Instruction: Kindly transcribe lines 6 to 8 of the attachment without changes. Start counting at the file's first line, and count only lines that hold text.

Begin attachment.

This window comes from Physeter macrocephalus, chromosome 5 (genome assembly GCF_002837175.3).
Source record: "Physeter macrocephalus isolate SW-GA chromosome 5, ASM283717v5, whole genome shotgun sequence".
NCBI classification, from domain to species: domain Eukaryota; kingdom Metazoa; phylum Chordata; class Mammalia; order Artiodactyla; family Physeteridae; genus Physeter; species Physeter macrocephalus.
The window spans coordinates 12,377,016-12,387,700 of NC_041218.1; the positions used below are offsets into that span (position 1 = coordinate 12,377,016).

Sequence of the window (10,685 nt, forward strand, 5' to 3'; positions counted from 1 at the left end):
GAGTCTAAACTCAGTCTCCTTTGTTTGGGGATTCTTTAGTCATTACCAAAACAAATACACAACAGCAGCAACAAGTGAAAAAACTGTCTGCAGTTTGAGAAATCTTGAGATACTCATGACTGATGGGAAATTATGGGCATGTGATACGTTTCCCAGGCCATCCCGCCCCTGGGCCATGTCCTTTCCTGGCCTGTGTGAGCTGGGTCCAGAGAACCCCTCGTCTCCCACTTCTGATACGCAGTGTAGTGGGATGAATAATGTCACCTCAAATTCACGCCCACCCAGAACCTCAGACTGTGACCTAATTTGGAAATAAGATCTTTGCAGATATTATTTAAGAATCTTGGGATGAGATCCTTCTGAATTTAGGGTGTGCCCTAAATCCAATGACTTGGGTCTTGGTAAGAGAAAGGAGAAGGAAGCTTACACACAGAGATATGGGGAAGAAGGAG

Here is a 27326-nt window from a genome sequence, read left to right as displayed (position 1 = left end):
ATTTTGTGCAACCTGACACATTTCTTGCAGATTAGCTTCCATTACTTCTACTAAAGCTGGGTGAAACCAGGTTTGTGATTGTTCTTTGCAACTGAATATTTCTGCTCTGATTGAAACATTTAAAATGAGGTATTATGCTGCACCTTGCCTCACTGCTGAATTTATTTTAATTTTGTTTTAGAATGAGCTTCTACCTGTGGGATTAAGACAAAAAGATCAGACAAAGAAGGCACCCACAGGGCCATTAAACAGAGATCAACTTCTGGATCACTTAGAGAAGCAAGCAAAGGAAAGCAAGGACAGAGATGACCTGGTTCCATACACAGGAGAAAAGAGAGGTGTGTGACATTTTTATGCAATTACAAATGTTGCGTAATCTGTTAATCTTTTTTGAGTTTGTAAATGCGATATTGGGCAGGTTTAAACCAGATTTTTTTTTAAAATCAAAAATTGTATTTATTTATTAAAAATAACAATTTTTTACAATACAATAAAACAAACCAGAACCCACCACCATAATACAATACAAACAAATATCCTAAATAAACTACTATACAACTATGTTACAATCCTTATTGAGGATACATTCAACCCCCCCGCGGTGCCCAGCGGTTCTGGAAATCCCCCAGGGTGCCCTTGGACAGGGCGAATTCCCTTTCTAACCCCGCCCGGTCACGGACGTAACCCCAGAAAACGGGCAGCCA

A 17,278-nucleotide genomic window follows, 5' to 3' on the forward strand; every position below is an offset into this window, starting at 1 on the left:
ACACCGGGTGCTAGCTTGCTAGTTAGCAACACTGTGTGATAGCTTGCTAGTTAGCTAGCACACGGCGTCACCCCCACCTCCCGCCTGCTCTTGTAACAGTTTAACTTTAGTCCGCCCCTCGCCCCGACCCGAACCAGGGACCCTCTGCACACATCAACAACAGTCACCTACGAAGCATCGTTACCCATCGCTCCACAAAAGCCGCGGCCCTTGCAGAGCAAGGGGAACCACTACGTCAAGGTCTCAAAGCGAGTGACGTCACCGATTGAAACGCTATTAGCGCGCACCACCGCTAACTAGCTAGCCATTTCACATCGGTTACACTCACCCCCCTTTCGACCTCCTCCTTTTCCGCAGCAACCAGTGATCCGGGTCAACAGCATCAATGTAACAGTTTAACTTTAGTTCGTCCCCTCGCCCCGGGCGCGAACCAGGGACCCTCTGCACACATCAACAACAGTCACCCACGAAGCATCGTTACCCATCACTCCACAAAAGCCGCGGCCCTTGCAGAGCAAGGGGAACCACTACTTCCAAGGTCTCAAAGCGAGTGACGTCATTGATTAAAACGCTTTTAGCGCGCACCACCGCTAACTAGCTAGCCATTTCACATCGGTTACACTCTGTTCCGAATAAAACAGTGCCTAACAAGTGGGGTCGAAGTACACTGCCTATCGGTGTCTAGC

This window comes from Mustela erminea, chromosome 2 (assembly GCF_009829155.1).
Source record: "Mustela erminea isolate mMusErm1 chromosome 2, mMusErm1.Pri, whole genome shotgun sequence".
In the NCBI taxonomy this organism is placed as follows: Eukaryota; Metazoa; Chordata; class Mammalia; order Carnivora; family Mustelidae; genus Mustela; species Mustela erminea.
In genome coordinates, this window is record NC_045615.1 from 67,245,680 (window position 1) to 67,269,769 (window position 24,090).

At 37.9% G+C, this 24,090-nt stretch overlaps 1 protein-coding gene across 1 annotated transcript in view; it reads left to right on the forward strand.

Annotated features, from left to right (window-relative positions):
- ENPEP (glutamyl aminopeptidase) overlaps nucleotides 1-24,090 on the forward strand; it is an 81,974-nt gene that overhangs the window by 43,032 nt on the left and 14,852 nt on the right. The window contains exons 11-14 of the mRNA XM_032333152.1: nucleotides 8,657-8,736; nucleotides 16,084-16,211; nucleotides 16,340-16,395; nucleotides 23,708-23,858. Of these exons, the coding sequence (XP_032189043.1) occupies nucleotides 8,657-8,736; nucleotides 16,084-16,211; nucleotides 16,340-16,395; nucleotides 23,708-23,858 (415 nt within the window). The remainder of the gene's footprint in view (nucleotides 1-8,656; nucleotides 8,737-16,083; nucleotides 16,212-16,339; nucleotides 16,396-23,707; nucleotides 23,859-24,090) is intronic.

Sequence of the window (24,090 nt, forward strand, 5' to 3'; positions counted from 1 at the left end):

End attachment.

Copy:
GAGTCTAAACTCAGTCTCCTTTGTTTGGGGATTCTTTAGTCATTACCAAAACAAATACACAACAGCAGCAACAAGTGAAAAAACTGTCTGCAGTTTGAGAAATCTTGAGATACTCATGACTGATGGGAAATTATGGGCATGTGATACGTTTCCCAGGCCATCCCGCCCCTGGGCCATGTCCTTTCCTGGCCTGTGTGAGCTGGGTCCAGAGAACCCCTCGTCTCCCACTTCTGATACGCAGTGTAGTGGGATGAATAATGTCACCTCAAATTCACGCCCACCCAGAACCTCAGACTGTGACCTAATTTGGAAATAAGATCTTTGCAGATATTATTTAAGAATCTTGGGATGAGATCCTTCTGAATTTAGGGTGTGCCCTAAATCCAATGACTTGGGTCTTGGTAAGAGAAAGGAGAAGGAAGCTTACACACAGAGATATGGGGAAGAAGGAG

Here is a 27326-nt window from a genome sequence, read left to right as displayed (position 1 = left end):
ATTTTGTGCAACCTGACACATTTCTTGCAGATTAGCTTCCATTACTTCTACTAAAGCTGGGTGAAACCAGGTTTGTGATTGTTCTTTGCAACTGAATATTTCTGCTCTGATTGAAACATTTAAAATGAGGTATTATGCTGCACCTTGCCTCACTGCTGAATTTATTTTAATTTTGTTTTAGAATGAGCTTCTACCTGTGGGATTAAGACAAAAAGATCAGACAAAGAAGGCACCCACAGGGCCATTAAACAGAGATCAACTTCTGGATCACTTAGAGAAGCAAGCAAAGGAAAGCAAGGACAGAGATGACCTGGTTCCATACACAGGAGAAAAGAGAGGTGTGTGACATTTTTATGCAATTACAAATGTTGCGTAATCTGTTAATCTTTTTTGAGTTTGTAAATGCGATATTGGGCAGGTTTAAACCAGATTTTTTTTTAAAATCAAAAATTGTATTTATTTATTAAAAATAACAATTTTTTACAATACAATAAAACAAACCAGAACCCACCACCATAATACAATACAAACAAATATCCTAAATAAACTACTATACAACTATGTTACAATCCTTATTGAGGATACATTCAACCCCCCCGCGGTGCCCAGCGGTTCTGGAAATCCCCCAGGGTGCCCTTGGACAGGGCGAATTCCCTTTCTAACCCCGCCCGGTCACGGACGTAACCCCAGAAAACGGGCAGCCA